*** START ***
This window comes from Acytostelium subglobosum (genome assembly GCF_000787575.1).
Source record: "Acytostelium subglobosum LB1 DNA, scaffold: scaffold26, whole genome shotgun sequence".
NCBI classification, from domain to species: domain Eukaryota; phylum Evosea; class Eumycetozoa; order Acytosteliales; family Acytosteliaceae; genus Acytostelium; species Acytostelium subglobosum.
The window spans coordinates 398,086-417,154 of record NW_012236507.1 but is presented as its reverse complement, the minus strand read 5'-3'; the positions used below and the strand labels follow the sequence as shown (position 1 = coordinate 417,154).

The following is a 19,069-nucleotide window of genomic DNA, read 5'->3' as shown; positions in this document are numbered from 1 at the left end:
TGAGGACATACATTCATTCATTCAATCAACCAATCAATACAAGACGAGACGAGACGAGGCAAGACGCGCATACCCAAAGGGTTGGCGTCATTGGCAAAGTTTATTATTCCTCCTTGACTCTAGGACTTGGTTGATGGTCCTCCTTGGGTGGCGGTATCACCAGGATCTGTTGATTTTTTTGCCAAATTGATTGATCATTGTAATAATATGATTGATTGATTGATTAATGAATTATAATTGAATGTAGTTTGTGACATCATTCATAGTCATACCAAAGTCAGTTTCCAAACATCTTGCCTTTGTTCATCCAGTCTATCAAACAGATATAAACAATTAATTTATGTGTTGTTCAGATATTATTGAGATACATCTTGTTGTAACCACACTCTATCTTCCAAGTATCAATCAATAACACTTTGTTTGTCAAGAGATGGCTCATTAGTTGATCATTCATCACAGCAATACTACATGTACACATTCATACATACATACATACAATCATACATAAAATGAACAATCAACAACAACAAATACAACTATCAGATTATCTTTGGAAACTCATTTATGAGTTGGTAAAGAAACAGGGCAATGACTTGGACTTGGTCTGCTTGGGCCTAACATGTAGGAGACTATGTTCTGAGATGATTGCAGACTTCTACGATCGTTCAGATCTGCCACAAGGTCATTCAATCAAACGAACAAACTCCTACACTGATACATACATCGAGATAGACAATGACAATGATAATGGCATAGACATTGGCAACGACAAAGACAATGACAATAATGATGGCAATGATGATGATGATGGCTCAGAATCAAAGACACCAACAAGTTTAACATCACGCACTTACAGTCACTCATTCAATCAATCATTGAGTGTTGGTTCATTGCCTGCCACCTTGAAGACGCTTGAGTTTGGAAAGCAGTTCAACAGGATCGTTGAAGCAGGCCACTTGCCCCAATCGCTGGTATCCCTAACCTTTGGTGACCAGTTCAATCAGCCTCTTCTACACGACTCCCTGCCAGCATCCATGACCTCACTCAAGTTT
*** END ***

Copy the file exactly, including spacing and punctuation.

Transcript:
This window comes from Acytostelium subglobosum (genome assembly GCF_000787575.1).
Source record: "Acytostelium subglobosum LB1 DNA, scaffold: scaffold26, whole genome shotgun sequence".
NCBI classification, from domain to species: domain Eukaryota; phylum Evosea; class Eumycetozoa; order Acytosteliales; family Acytosteliaceae; genus Acytostelium; species Acytostelium subglobosum.
The window spans coordinates 398,086-417,154 of record NW_012236507.1 but is presented as its reverse complement, the minus strand read 5'-3'; the positions used below and the strand labels follow the sequence as shown (position 1 = coordinate 417,154).

The following is a 19,069-nucleotide window of genomic DNA, read 5'->3' as shown; positions in this document are numbered from 1 at the left end:
TGAGGACATACATTCATTCATTCAATCAACCAATCAATACAAGACGAGACGAGACGAGGCAAGACGCGCATACCCAAAGGGTTGGCGTCATTGGCAAAGTTTATTATTCCTCCTTGACTCTAGGACTTGGTTGATGGTCCTCCTTGGGTGGCGGTATCACCAGGATCTGTTGATTTTTTTGCCAAATTGATTGATCATTGTAATAATATGATTGATTGATTGATTAATGAATTATAATTGAATGTAGTTTGTGACATCATTCATAGTCATACCAAAGTCAGTTTCCAAACATCTTGCCTTTGTTCATCCAGTCTATCAAACAGATATAAACAATTAATTTATGTGTTGTTCAGATATTATTGAGATACATCTTGTTGTAACCACACTCTATCTTCCAAGTATCAATCAATAACACTTTGTTTGTCAAGAGATGGCTCATTAGTTGATCATTCATCACAGCAATACTACATGTACACATTCATACATACATACATACAATCATACATAAAATGAACAATCAACAACAACAAATACAACTATCAGATTATCTTTGGAAACTCATTTATGAGTTGGTAAAGAAACAGGGCAATGACTTGGACTTGGTCTGCTTGGGCCTAACATGTAGGAGACTATGTTCTGAGATGATTGCAGACTTCTACGATCGTTCAGATCTGCCACAAGGTCATTCAATCAAACGAACAAACTCCTACACTGATACATACATCGAGATAGACAATGACAATGATAATGGCATAGACATTGGCAACGACAAAGACAATGACAATAATGATGGCAATGATGATGATGATGGCTCAGAATCAAAGACACCAACAAGTTTAACATCACGCACTTACAGTCACTCATTCAATCAATCATTGAGTGTTGGTTCATTGCCTGCCACCTTGAAGACGCTTGAGTTTGGAAAGCAGTTCAACAGGATCGTTGAAGCAGGCCACTTGCCCCAATCGCTGGTATCCCTAACCTTTGGTGACCAGTTCAATCAGCCTCTTCTACACGACTCCCTGCCAGCATCCATGACCTCACTCAAGTTT